Powell Says Fed Has Time To Let Data Inform Policy Decisions

Federal Reserve Chair Jerome Powell reiterated during remarks at Stanford University on Wednesday that the central bank is not in a hurry to begin lowering interest rates.

Powell pointed to higher inflation data over January and February as a reason for the Fed to be cautious but acknowledged it is “too soon to say whether the recent readings represent more than just a bump.”

“We do not expect that it will be appropriate to lower our policy rate until we have greater confidence that inflation is moving sustainably down toward 2 percent,” Powell said.

He added, “Given the strength of the economy and progress on inflation so far, we have time to let the incoming data guide our decisions on policy.”

Nonetheless, Powell said he continues to believe rates are likely at their peak for this tightening cycle and noted most Fed officials see it as likely to be appropriate to begin lowering rates at “some point this year.”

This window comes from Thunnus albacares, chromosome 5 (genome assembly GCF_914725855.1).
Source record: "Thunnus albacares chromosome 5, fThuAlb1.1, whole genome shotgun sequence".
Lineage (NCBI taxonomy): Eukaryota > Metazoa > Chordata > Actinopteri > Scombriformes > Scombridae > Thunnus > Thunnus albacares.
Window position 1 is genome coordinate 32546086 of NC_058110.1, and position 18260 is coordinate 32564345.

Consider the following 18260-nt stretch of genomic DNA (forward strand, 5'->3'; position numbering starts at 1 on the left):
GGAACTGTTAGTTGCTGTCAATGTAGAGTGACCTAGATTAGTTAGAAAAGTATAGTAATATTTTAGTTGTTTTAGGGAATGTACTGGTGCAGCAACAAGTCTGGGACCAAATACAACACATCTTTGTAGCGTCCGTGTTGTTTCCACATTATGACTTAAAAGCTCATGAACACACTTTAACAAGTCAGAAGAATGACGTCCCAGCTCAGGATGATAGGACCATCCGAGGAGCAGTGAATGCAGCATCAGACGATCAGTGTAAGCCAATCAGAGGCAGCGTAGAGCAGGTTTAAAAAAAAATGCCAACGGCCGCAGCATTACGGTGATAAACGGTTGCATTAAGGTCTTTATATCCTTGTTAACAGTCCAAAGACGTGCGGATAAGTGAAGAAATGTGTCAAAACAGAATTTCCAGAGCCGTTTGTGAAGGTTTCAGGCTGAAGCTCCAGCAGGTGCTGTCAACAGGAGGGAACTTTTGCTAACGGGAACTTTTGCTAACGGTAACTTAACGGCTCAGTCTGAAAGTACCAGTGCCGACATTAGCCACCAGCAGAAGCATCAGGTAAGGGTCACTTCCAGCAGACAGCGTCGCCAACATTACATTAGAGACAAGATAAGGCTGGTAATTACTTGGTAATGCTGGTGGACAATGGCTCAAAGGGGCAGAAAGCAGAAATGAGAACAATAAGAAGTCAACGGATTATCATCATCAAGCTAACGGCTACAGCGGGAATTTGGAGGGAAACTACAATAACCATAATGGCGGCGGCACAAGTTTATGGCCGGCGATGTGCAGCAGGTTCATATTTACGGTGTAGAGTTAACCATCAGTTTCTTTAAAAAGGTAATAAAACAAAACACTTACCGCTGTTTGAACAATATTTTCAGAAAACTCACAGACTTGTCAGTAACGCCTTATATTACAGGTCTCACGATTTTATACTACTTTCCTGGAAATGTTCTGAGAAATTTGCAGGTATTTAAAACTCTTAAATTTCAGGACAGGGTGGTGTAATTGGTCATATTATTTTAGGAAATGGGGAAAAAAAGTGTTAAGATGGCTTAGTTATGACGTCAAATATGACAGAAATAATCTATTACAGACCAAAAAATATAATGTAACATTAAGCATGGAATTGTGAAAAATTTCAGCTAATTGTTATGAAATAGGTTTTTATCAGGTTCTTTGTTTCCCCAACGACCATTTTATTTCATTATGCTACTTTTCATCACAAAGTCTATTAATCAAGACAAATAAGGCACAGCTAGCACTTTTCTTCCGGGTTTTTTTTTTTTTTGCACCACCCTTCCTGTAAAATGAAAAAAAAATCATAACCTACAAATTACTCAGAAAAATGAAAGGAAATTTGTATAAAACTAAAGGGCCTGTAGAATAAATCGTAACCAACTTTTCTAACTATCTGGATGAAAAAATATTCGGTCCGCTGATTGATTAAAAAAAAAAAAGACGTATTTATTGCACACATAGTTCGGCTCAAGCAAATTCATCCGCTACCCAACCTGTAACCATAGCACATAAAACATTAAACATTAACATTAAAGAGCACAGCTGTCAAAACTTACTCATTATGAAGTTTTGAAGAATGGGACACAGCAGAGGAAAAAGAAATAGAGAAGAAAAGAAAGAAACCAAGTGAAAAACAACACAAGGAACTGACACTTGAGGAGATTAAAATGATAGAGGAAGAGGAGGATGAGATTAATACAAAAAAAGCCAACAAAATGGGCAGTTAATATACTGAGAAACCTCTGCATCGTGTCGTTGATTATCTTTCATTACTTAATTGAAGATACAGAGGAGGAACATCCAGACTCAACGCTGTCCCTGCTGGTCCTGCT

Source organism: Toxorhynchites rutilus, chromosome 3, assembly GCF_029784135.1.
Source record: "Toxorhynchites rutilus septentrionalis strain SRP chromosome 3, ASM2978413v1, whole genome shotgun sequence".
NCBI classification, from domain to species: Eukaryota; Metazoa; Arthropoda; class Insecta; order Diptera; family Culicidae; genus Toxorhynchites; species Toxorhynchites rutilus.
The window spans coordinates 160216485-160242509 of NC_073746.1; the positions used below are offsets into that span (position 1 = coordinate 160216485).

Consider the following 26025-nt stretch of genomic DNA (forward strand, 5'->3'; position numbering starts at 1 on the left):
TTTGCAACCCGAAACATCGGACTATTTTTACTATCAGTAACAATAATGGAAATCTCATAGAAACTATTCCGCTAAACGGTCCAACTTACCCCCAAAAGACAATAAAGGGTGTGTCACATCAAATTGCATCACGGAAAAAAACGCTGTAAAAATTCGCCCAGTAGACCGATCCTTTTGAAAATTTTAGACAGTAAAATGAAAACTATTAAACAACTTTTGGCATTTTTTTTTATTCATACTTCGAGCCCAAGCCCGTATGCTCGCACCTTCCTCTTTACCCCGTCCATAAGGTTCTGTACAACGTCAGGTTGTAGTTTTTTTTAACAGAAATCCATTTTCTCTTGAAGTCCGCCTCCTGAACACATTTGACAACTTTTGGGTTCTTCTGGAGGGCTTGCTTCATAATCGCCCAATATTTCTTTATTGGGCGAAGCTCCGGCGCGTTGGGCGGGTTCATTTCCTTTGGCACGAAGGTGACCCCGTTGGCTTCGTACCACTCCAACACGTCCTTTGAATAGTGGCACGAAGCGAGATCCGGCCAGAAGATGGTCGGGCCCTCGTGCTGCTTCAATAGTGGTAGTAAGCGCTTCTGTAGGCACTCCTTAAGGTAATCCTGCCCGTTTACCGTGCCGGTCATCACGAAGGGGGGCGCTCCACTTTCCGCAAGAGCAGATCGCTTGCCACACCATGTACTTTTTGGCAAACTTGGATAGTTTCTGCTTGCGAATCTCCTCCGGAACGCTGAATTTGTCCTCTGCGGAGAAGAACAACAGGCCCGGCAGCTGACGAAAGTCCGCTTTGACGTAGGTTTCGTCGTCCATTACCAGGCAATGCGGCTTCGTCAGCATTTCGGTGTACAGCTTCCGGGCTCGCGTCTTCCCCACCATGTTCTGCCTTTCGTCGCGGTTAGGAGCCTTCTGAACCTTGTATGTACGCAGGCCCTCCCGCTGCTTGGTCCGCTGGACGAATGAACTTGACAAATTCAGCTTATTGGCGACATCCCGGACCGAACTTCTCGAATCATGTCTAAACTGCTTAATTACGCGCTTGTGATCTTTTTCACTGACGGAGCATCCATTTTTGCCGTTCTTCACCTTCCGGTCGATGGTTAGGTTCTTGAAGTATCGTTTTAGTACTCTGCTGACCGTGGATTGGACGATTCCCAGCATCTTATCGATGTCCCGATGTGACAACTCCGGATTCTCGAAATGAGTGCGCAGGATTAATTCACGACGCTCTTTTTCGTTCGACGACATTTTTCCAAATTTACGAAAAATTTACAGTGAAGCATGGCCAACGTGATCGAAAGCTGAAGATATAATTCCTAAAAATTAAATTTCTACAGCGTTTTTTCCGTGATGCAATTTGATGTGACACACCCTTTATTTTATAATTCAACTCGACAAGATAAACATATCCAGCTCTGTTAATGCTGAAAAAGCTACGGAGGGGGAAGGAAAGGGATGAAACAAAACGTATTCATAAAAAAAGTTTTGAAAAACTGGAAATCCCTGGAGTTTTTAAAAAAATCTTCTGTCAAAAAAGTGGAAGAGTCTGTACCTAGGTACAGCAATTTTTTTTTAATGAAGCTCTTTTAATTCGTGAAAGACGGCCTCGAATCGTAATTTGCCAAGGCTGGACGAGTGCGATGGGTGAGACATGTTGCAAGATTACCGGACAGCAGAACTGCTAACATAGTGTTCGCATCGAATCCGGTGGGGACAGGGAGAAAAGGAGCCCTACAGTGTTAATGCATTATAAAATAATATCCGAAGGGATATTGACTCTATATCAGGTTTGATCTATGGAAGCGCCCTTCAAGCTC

The Fed chief described the outlook as “quite uncertain” and suggested there are risks to both cutting rates too soon or too late.

“Reducing rates too soon or too much could result in a reversal of the progress we have seen on inflation and ultimately require even tighter policy to get inflation back to 2 percent,” Powell said. “But easing policy too late or too little could unduly weaken economic activity and employment.”

He continued, “As progress on inflation continues and labor market tightness eases, these risks continue to move into better balance.”

Calling monetary policy well positioned to confront either of these risks, Powell stressed interest rate decisions will be made “meeting by meeting.”

The Fed’s next monetary policy meeting is scheduled for April 30-May 1, with the central bank widely expected to leave interest rates unchanged.

The outlook for the Fed’s June meeting is more uncertain, as CME Group’s FedWatch Tool currently indicates a 61.0 percent chance of a quarter point rate cut but a 36.9 percent chance rates will remain unchanged.

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